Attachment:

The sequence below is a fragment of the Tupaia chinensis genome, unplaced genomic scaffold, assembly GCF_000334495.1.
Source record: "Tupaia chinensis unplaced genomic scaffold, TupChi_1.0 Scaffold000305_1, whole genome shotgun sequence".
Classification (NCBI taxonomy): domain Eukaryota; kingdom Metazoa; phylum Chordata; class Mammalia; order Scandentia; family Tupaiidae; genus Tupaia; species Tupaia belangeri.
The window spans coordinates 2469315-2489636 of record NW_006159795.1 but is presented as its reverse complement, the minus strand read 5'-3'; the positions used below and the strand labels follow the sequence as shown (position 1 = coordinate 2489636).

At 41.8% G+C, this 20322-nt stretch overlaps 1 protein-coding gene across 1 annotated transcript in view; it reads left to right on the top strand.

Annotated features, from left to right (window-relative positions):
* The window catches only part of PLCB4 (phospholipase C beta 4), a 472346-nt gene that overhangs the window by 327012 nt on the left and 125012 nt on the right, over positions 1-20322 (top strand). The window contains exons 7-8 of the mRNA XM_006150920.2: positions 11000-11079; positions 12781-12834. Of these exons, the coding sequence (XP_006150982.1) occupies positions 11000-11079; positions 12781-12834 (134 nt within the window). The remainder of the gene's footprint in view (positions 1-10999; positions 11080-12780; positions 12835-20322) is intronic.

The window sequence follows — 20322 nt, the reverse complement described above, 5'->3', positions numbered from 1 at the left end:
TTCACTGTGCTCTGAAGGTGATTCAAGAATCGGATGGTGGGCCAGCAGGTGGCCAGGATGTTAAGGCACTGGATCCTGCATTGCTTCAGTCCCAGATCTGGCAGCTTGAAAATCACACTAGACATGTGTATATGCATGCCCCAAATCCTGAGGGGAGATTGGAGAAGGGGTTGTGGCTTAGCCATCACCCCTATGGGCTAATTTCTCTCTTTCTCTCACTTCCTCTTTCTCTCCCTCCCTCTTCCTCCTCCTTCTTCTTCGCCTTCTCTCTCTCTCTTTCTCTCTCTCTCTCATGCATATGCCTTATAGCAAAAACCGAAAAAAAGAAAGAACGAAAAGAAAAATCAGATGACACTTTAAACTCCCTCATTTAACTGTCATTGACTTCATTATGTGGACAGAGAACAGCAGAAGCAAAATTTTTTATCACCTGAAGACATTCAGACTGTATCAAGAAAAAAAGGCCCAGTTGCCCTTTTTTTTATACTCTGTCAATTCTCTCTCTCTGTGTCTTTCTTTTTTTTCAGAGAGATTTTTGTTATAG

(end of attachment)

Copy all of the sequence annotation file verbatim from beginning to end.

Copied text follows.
The sequence below is a fragment of the Tupaia chinensis genome, unplaced genomic scaffold, assembly GCF_000334495.1.
Source record: "Tupaia chinensis unplaced genomic scaffold, TupChi_1.0 Scaffold000305_1, whole genome shotgun sequence".
Classification (NCBI taxonomy): domain Eukaryota; kingdom Metazoa; phylum Chordata; class Mammalia; order Scandentia; family Tupaiidae; genus Tupaia; species Tupaia belangeri.
The window spans coordinates 2469315-2489636 of record NW_006159795.1 but is presented as its reverse complement, the minus strand read 5'-3'; the positions used below and the strand labels follow the sequence as shown (position 1 = coordinate 2489636).

At 41.8% G+C, this 20322-nt stretch overlaps 1 protein-coding gene across 1 annotated transcript in view; it reads left to right on the top strand.

Annotated features, from left to right (window-relative positions):
* The window catches only part of PLCB4 (phospholipase C beta 4), a 472346-nt gene that overhangs the window by 327012 nt on the left and 125012 nt on the right, over positions 1-20322 (top strand). The window contains exons 7-8 of the mRNA XM_006150920.2: positions 11000-11079; positions 12781-12834. Of these exons, the coding sequence (XP_006150982.1) occupies positions 11000-11079; positions 12781-12834 (134 nt within the window). The remainder of the gene's footprint in view (positions 1-10999; positions 11080-12780; positions 12835-20322) is intronic.

The window sequence follows — 20322 nt, the reverse complement described above, 5'->3', positions numbered from 1 at the left end:
TTCACTGTGCTCTGAAGGTGATTCAAGAATCGGATGGTGGGCCAGCAGGTGGCCAGGATGTTAAGGCACTGGATCCTGCATTGCTTCAGTCCCAGATCTGGCAGCTTGAAAATCACACTAGACATGTGTATATGCATGCCCCAAATCCTGAGGGGAGATTGGAGAAGGGGTTGTGGCTTAGCCATCACCCCTATGGGCTAATTTCTCTCTTTCTCTCACTTCCTCTTTCTCTCCCTCCCTCTTCCTCCTCCTTCTTCTTCGCCTTCTCTCTCTCTCTTTCTCTCTCTCTCTCATGCATATGCCTTATAGCAAAAACCGAAAAAAAGAAAGAACGAAAAGAAAAATCAGATGACACTTTAAACTCCCTCATTTAACTGTCATTGACTTCATTATGTGGACAGAGAACAGCAGAAGCAAAATTTTTTATCACCTGAAGACATTCAGACTGTATCAAGAAAAAAAGGCCCAGTTGCCCTTTTTTTTATACTCTGTCAATTCTCTCTCTCTGTGTCTTTCTTTTTTTTCAGAGAGATTTTTGTTATAG